Communist rebels hijacked a train and briefly held 300 passengers before melting away into surrounding forests in one of a series of attacks in India that threatened to mar elections Thursday in the world's largest democracy.

Much of the violence was focused Wednesday in eastern and central India where communist guerillas have fought for decades for the rights of the poor, but tensions remained high in other regions as the elections exposed ethnic, religious and caste divides in this massive nation of some 1.2 billion people.

The first phase of voting last week saw more than three dozen attacks by Maoist fighters. Violence left at least 17 people dead — including police, soldiers, polling officials and civilians — and three election officials were kidnapped.

On the eve of a second round of voting, several hundred guerillas stopped a train in a show of force and held the passengers hostage for several hours in the eastern state of Jharkhand, where Maoist rebels have vowed to disrupt the elections.

All the passengers were released unharmed and their was no confrontation with security forces, said senior police official Hemant Toppo.

Wednesday's hijacking — which took place in a Maoist rebel stronghold about 560 miles (900 kilometers) east of New Delhi — was one of a series of attacks that included an explosion at another railway station, a blast at a government office, and the slaying of a truck driver in the neighboring state of Bihar.

The rebels have called on the public to boycott the national election and a pamphlet left at the attacked government office described the vote as "a fake exercise."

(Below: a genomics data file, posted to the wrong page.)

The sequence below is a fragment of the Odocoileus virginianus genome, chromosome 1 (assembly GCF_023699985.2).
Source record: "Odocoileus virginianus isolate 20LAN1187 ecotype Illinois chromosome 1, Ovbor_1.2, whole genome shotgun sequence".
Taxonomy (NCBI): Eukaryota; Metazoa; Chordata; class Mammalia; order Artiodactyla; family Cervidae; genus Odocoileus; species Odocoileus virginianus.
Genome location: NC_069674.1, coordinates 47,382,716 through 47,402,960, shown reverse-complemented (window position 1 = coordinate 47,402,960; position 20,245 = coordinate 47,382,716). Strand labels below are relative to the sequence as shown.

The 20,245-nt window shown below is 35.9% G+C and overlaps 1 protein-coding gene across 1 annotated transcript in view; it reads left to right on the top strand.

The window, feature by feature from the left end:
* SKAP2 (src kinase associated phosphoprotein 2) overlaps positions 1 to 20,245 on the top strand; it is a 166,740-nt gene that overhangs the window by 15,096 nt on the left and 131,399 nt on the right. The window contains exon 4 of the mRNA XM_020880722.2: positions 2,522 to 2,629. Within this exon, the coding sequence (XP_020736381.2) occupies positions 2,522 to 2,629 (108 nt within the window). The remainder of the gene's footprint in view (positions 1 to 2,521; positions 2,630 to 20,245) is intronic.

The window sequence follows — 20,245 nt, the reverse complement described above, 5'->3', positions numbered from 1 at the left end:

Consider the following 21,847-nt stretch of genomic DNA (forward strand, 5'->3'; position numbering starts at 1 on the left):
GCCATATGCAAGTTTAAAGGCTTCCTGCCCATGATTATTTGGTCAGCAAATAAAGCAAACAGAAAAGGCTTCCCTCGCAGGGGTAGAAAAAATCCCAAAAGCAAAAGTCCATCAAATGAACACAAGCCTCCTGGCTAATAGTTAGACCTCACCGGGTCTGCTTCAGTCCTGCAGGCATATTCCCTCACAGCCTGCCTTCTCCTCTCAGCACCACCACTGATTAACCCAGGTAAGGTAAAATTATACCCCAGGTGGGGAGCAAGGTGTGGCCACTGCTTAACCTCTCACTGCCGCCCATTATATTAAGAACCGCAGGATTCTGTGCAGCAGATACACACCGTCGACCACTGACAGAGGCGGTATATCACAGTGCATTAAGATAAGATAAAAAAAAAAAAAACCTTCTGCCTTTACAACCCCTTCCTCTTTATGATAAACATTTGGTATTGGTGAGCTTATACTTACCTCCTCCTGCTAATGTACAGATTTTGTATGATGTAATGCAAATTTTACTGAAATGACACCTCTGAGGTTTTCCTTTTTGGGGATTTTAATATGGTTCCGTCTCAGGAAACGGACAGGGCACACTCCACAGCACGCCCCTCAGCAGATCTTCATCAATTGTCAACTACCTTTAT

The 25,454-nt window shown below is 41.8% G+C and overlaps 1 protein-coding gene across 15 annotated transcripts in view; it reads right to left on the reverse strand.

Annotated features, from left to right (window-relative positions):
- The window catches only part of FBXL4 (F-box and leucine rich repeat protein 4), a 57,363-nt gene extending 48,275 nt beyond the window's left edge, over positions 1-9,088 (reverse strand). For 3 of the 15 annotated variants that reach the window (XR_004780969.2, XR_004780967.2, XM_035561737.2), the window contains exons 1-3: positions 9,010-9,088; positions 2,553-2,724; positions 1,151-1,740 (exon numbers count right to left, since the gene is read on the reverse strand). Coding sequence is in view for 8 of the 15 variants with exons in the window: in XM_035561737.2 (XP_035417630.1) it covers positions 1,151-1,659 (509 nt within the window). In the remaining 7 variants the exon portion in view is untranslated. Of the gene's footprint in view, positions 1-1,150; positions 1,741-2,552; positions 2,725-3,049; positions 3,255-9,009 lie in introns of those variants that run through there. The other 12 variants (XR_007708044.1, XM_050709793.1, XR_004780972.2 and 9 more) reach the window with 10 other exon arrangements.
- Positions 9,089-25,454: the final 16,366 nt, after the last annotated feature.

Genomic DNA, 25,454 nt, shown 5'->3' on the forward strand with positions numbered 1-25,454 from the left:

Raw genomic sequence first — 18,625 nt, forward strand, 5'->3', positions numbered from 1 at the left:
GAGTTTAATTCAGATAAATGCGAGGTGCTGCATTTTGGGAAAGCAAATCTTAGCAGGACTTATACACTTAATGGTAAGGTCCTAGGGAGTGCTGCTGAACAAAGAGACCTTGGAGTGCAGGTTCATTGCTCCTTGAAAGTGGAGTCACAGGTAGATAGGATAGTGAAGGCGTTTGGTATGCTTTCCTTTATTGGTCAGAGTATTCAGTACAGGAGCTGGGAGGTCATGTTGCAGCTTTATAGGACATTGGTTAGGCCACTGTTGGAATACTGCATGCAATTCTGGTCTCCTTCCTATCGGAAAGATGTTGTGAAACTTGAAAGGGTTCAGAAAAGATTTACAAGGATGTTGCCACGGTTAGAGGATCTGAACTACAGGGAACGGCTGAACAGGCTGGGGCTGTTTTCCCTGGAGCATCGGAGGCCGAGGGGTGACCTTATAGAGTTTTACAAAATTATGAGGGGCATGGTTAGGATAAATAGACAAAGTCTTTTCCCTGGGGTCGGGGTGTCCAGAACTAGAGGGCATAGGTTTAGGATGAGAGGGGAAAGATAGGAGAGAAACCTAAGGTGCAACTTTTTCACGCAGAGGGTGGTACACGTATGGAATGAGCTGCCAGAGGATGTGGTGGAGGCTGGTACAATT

"Strengthen revolutionary forces. You will pay with your lives if you participate in these elections," it read.

Thursday's vote is the second of five phases of polling that began April 16 and will continue for a month, with results expected May 16. With more than 700 million voters, India normally holds staggered elections for logistic and security reasons.

The rebels, called Naxalites, say they are inspired by Chinese revolutionary leader Mao Zedong. They have been fighting for more than three decades in several Indian states, demanding land and jobs for agricultural laborers and the poor. They generally do not speak to the media and instead communicate through pamphlets or statements sent to newspaper offices.

Tensions were also high in other areas.

In India's troubled northeast, troops were put on alert to prevent ethnic separatists from carrying out attacks.

"We have directed our border guards to remain on heightened vigil," said Assam state police chief G. M. Srivastava after tribal militants ambushed a convoy of trucks in southern Assam on Monday, killing five police escorts and a civilian driver.

In the southern Indian state of Andhra Pradhesh — which has a bitter history of religious and caste violence — more than 60,000 policemen and paramilitary personnel were deployed in areas where polling was to take place.

"We are leaving nothing to chance in ensuring an atmosphere in which the voters will be able to go out and vote freely," said state Chief Electoral Officer I.V. Subba Rao.

Reflecting the myriad differences of India's electorate, few expect a clear winner after a lackluster campaign that has been devoid of resonant, central issues.

Polls indicate neither the Congress party, which leads the governing coalition, nor the main opposition, the Hindu nationalist Bharatiya Janata Party, will win enough seats in the 543-seat lower house of Parliament to rule on their own.

Instead, many of the seats are expected to go to a range of regional and caste-based parties that tend to focus on local issues and local promises, from cheaper electricity for farmers to free color TVs.

That means the elections will likely leave India with a shaky coalition government cobbled together from across the political spectrum — a situation that could leave the next prime minister little time to deal with India's many troubles.